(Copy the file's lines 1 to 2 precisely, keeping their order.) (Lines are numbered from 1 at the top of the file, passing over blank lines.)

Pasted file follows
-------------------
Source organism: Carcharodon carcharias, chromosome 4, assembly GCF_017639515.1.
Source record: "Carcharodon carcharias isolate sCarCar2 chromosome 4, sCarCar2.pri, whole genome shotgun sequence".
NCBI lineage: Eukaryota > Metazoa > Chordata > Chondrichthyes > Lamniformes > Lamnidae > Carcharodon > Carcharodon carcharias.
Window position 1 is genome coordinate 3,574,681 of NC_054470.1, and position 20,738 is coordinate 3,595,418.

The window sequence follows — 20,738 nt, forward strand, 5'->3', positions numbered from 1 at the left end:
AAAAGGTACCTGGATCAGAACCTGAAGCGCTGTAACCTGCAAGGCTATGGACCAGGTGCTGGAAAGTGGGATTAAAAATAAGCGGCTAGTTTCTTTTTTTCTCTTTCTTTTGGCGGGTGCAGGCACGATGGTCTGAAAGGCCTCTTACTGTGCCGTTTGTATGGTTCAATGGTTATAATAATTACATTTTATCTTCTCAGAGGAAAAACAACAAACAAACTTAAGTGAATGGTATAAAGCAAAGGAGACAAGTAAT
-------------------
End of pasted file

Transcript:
Source organism: Carcharodon carcharias, chromosome 4, assembly GCF_017639515.1.
Source record: "Carcharodon carcharias isolate sCarCar2 chromosome 4, sCarCar2.pri, whole genome shotgun sequence".